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Bushman5

Safety Alert!

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Bushman - is that the same whistle you show in your chest rig pictures?  Pretty bad when someone can't even make a whistle that works.  Thanks for the info.

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hmmm interesting i have used these whistles for years and they work very well, they give of a nice lower frequency sound than other whistles such as the fox and storm. A very important factor as low frequency sounds travel far further than high frequency sounds.

 

One thing about many whistles in that people have the habit of blowing to hard.

 

I will endeavor to contact Perry and see if they have had any issues.

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Bushman - is that the same whistle you show in your chest rig pictures?  Pretty bad when someone can't even make a whistle that works.  Thanks for the info.

 

yes, it has since been replaced by my Fox40.

 

Adi, try using the whistle i warned about in dense forest, or in areas of high noise (marine environment, industrial areas etc). Low frequency whistles that do not carry more than 20 feet are a life safety issue.  There is a reason rescue whistles are extremely high pitched.

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I bag to differ high frequency whistles make you ears bleed but because of the short wave length they do not travel far and the sound is easily rebounded of objects. Low frequency has a longer wave length so travels further and has more penetration through obstructions.

 

It is this fact that long wave radio is used to broadcast over long distances and why fog horns are such a low frequency.

 

Here are some points i made on another forum, Equipped to Survive.

 

Interesting, I have always wondered why survival whistles have become so high pitched over resent years. Especially as it has been know for around 100 years that low pitched sound travels a lot further than high pitched.

 

This was shown in a very practical test when researching the improvements of nautical sound signals and foghorns. I don't remember the chaps name but he had a piano placed on a beach and different notes played whilst he sat in a rowing boat seeing which note was heard the furthest. He reported that the low notes could be heard the furthest and this was adopted for use in foghorns.

 

Although sound travels better in a moist atmosphere, fog is to dense so absorbs sounds, especially high pitched sounds.

 

I have lived by the sea all my life and within hearing distance of foghorns including the Portsmouth harbour entrance marker horn and the Bristol Channel navigation horn which can be heard at 46 mile minimum distance. Just because it is foggy it does mean it is relatively quiet, the sound is absorbed so it is perceived as being quieter, the foghorn has to be able to cut through that effect.

 

If you read the article and other articles about sound waves you will understand that long sound waves travel around and often through obstacles far better than short sound waves this point to the fact that low frequency sound is less disturbed and distorted by the environment than high frequency sound allowing it to travel further. This can be heard on wide band radio.

 

I recognise that to produce low frequency sound you need a larger chamber than high frequency sound. My point is manufacturers are kidding themselves by making louder whistles with higher frequency sounds instead of increasing the efficiency of lower frequency whistles. The fact is the manufactures are going against hard scientific fact and misleading people with their sales pitch in the process.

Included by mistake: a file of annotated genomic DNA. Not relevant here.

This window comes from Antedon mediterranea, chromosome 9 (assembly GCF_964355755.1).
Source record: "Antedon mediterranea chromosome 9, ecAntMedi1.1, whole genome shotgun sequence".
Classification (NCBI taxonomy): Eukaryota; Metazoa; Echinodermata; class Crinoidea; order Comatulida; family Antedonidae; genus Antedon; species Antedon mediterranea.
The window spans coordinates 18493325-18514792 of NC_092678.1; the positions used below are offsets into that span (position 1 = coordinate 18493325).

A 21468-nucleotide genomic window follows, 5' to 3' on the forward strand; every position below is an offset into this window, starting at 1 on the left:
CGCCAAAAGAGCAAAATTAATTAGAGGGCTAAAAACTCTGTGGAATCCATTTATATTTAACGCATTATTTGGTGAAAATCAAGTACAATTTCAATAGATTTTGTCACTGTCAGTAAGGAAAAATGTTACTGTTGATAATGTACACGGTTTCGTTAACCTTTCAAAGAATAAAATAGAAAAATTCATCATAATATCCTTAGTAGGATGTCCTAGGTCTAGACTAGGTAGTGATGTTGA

My original post was reflecting on why manufacturers feel the need to do this. the reason is the average person does not understand the process of sound so they perceive that a loud high pitched ear bleeding sound is more effective when they blow a whistle than one with a lower pitched sound, using our own failings in hearing to mislead use, probably through the lack of understanding, of which is the best sound.

 

A well researched and engineered whistle at 70dB would be far better than one at 105dB. This is borne out by the human voice compared to the storm whistle.

 

In the jungle a whistle is next to useless. The best way to communicate over long distance is to drum on the buttress of the silk cotton tree. This gives of a deep low frequency sound that cuts through the jungle for quite considerable distances.

 

Another problem with high frequency sound is because it has such a short wavelength it is reflected of of obstacles a lot more so although it might stand out over other noises a little bit better it is a lot harder to determine the direction it comes from. we experience this when we first hear emergency vehicle sirens.

 

The thread

http://forums.equipped.org/ubbthreads.php?ubb=showflat&Number=186297&page=1

 

Bushman I see your friend had a problem, which is not great. I also understand you test 6 other whistles that had a problem. There maybe an issue with this whistle or that batch. i have to say if you blow to hard you can have a problem with this whistle but on the whole it works. It is the standard whistle on most life jackets and has been for many years. It has been used successfully many many times.

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Ok i thought perry whistles were manufactured by Cosalt now a days but I am wrong.

 

Bushman is there a company name on the whistle?

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Adi, it is called the Scotty whistle, made by Perry Co. The tone itself is pleasing, reminds me of the ol English bobbies tooting their whistles. But it simply does not carry in the woods (in my area, YMMV) like a Fox 40 or Storm. 

 

interesting article, thanks for the link

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